The only guaranteed point at which the player is open to all lessons is at a complete reset of the game state. This does not necessarily have to be a complete restart of the game: it is possible to save player progression provided that all players will end up in exactly the same game state at some point during play. This could be the start of a or new level in a puzzle game which resets all the pieces in play or a new map in an RTS which does not allow units to be kept from previous successes or failures.
Without randomized levels, it is possible for a player to progress simply through rote learning, without having improved the necessary skills. More importantly, repeating the same sequence of actions and narrative sequences is frustrating and ultimately unfulfilling. Think of each play through of a game as being set an exam with a pass or fail mark. If the levels are not randomized, it is possible to sit the same exam over and over, memorising the answers to fixed questions as a method of passing, but not an indication of underlying ability. The process of quick saving and reloading is akin to being able to guess every answer to each question and trying again if you get the wrong result.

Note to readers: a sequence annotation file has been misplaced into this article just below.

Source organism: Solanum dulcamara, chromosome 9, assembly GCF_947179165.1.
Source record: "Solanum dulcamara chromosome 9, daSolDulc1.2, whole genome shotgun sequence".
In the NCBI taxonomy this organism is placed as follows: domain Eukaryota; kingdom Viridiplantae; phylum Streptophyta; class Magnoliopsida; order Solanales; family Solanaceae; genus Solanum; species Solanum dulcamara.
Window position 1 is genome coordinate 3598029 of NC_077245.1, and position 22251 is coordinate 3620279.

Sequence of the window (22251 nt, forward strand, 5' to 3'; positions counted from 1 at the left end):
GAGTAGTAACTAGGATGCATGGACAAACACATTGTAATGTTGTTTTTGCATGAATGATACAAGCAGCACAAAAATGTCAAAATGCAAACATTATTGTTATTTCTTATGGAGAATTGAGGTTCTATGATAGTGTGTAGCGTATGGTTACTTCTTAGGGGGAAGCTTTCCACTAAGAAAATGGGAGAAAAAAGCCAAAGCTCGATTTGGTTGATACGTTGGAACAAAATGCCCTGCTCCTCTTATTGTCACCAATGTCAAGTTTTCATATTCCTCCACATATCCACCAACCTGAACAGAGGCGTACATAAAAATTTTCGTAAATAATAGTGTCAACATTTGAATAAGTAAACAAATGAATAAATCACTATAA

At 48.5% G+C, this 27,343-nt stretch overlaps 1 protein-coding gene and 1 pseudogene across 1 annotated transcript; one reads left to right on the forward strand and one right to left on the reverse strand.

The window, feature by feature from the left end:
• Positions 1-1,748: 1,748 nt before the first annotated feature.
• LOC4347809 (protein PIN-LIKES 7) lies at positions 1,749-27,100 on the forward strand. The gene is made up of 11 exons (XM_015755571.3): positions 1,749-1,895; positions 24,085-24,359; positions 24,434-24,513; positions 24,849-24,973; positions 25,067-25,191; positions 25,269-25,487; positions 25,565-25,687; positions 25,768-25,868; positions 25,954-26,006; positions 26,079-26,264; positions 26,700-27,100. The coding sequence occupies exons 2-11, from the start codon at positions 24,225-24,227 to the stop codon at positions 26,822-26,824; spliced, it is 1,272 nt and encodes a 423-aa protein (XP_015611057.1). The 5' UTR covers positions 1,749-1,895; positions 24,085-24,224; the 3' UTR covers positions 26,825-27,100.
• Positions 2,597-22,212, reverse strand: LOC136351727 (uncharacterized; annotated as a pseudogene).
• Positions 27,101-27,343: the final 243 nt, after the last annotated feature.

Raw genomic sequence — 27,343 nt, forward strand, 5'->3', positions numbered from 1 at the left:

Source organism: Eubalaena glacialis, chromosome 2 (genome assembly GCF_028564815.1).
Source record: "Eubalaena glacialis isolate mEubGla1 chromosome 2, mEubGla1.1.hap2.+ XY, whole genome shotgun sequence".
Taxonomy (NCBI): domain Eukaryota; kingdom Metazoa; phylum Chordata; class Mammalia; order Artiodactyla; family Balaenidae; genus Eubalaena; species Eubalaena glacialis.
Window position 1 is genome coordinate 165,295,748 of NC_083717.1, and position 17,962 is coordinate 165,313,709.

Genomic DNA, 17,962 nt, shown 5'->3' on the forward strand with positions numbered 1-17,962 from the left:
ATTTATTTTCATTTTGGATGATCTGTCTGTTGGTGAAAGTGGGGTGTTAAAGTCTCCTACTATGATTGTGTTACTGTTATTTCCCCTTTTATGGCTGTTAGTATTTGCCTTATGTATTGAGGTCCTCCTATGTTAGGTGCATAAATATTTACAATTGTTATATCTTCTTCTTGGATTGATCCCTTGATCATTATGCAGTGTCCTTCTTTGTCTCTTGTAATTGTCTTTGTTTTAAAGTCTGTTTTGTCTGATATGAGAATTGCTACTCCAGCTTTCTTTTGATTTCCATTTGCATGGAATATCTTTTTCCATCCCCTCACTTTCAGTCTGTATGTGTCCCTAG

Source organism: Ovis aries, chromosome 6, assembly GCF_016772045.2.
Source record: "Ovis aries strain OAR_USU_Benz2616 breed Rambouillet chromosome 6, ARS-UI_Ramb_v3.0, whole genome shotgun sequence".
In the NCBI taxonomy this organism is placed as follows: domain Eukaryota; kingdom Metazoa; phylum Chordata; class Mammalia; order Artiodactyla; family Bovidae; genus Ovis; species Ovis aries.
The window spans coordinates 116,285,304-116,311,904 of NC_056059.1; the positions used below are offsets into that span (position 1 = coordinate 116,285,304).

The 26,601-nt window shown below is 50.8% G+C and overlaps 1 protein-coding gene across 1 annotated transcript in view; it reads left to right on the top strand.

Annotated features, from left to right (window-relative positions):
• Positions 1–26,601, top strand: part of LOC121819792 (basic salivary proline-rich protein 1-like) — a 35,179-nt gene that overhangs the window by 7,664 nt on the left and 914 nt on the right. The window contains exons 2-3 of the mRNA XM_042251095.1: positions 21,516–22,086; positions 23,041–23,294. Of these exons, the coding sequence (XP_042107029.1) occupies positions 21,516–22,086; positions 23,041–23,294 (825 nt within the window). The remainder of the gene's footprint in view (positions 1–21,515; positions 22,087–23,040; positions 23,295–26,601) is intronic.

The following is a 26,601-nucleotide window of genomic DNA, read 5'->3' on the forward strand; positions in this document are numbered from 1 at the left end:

Varying the rarity of objects, seen in genres such as MMOs and collectable card games as a callous way of manipulating players to endless grind, instead becomes a useful way of extending the player enjoyment of this learning process, ensuring that some learning situations occur less frequently than others and consequently remembered more vividly. The requirement to identify items through using them common to many roguelikes also helps extend learning, in that the player is not necessarily aware of what resources they hold at any time.
But - even despite my best efforts in Unangband - it is possible to discover all possible emergent properties in most games (not quite true in all cases: self-evolving systems like Galatic Arms Race will prevent this in the future, and the pimpest plays in Starcraft have continued to evolve over that game's lifespan) - and once learned, an emergent property is just another line in a FAQ.
Exploitation and Evasion